Registered unemployment in the Balearics fell in January to 74,973 compared with January 2015, a drop of close to 10% represented by 8,093 fewer unemployed. Data from the national ministry for employment and social security showed today that the number unemployed in January was over 1% lower than in December, with 811 leaving the unemployment register.
By sector, services contributed the greatest number of unemployed (59,846), followed by construction with 7,485, industry (3,175) and agriculture (1,377).
During the course of January, 24,676 employment contracts were registered, an increase of 4% over last year and more than 5% up compared with January 2014. Of these contracts, 21,173 were temporary, a rise of 3%, while 3,503 permanent posts represented 341 more jobs, a rise of more than 10% over last year. The number on benefits in the Balearics in January was 86,016, which equated to a cost of 86.1 million euros and an average monthly payment of 946 euros.
In the country as a whole, registered unemployment fell by 374,936, compared with January 2015, the largest annual drop in the current series of historical data (since 1999). The ministry points out that in the previous eight years, unemployment in January had risen on average by almost 136,000.
The greatest increase in national unemployment - compared with December 2015 - was experienced by workers in the service sector (over 67,000). There was a reduction of over 4,800 in construction and one of ten per cent of this amount in industry.
The drop in Balearic unemployment in January (compared with December) was not as great as in the Canaries. There was a decrease in those islands of 1,545. In mostly all other regions of Spain, unemployment increased, with the highest rise over December having been in Andalusia (over 9,000 more unemployed).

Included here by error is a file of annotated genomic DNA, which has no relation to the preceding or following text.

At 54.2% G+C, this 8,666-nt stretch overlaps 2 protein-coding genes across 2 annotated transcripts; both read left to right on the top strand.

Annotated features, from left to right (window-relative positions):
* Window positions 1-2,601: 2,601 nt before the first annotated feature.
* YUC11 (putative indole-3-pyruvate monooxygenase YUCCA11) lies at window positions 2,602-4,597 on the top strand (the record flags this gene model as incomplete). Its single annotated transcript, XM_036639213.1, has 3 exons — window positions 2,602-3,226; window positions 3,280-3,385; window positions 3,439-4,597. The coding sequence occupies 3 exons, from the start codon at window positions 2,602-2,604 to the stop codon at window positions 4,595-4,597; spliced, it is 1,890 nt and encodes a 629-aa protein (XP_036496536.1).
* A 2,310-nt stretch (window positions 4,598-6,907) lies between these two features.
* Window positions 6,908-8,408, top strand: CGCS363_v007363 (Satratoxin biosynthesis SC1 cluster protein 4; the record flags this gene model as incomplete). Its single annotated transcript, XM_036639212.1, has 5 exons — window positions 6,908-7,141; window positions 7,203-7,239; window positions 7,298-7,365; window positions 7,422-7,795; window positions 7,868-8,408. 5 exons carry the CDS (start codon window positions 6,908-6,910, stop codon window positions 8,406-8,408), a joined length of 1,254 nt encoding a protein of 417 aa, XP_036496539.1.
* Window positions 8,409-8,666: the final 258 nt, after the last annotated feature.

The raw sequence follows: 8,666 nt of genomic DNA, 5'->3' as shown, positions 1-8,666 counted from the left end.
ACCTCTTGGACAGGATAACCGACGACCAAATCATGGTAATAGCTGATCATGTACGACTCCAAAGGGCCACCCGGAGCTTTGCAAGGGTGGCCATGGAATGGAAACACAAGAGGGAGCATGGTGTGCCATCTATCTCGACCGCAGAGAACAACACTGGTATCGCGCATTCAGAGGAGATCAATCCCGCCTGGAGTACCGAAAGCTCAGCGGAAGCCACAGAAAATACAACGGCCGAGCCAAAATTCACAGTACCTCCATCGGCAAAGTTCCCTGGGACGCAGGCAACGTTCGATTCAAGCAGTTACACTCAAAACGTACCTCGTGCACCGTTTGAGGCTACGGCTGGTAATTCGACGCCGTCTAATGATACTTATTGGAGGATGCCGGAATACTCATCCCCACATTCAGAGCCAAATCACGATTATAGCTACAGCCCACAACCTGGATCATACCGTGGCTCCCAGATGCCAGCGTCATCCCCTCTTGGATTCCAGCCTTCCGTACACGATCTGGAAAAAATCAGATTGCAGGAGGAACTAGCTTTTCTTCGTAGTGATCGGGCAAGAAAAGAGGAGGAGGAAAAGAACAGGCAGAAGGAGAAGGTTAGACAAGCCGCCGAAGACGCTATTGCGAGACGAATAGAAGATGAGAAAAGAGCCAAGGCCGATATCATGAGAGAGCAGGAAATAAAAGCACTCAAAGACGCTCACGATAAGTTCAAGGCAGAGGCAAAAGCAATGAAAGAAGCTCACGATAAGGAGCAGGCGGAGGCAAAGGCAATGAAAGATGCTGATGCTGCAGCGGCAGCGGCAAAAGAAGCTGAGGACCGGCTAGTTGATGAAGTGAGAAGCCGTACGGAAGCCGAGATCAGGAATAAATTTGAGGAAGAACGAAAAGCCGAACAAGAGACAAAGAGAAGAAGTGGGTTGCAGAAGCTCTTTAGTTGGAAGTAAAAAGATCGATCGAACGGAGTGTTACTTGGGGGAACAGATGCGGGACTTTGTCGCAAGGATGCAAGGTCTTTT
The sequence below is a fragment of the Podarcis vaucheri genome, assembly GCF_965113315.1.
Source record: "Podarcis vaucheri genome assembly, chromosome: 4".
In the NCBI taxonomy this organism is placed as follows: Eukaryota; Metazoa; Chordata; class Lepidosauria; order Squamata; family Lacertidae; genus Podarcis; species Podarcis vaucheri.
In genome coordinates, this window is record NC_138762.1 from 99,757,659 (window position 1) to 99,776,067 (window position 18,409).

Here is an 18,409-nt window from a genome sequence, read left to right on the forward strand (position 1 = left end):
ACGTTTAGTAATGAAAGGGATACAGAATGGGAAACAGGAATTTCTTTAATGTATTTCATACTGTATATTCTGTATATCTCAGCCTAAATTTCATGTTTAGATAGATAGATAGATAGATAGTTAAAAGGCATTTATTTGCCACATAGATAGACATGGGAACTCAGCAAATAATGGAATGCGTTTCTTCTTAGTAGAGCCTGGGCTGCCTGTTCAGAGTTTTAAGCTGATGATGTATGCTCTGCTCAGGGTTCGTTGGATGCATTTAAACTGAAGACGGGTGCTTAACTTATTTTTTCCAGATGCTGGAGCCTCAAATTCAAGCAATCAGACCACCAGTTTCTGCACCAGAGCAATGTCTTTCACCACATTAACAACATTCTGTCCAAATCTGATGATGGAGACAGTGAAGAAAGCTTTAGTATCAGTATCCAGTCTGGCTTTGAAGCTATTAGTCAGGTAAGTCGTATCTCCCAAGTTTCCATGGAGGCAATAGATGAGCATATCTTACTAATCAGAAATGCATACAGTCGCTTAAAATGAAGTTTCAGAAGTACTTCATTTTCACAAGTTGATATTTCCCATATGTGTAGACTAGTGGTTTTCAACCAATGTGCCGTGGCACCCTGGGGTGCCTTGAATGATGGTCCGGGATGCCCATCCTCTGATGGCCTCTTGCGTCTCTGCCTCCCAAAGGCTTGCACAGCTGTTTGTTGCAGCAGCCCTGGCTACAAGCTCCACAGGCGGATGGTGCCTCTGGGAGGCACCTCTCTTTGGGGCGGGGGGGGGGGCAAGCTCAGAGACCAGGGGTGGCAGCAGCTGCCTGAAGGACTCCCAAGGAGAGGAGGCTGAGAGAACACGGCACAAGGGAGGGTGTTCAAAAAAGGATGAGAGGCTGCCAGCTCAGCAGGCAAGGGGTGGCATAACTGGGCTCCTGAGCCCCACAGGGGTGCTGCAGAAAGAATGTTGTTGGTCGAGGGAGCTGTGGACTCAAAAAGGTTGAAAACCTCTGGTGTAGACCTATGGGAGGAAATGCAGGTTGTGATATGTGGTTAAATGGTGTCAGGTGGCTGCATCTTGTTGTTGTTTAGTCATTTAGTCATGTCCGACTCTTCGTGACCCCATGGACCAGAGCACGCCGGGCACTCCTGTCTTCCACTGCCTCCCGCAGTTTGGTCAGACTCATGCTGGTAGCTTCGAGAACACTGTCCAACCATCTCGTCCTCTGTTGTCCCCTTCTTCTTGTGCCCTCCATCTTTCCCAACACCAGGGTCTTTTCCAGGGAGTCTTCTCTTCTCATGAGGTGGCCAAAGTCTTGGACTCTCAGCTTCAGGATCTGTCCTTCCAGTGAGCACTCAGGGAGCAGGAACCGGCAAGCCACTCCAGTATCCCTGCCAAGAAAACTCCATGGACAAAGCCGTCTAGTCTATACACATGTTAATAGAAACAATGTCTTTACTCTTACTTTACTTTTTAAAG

But jobless claims in Spain rose less than anticipated in January, in what is typically a challenging month for employment as temporary and seasonal staff are laid off. Unemployment typically rises in January as temporary workers employed over Christmas are laid off and sectors like tourism shed staff during the winter months. Even so, today’s data showed a smaller jump in unemployment compared with the same month a year ago, signalling a recovering jobs market, albeit slowly.
On an annual basis, unemployment dropped by 678,200 people in 2015, the biggest decline since records began as the economy expanded 3.2 per cent, the fastest pace since the crisis started.
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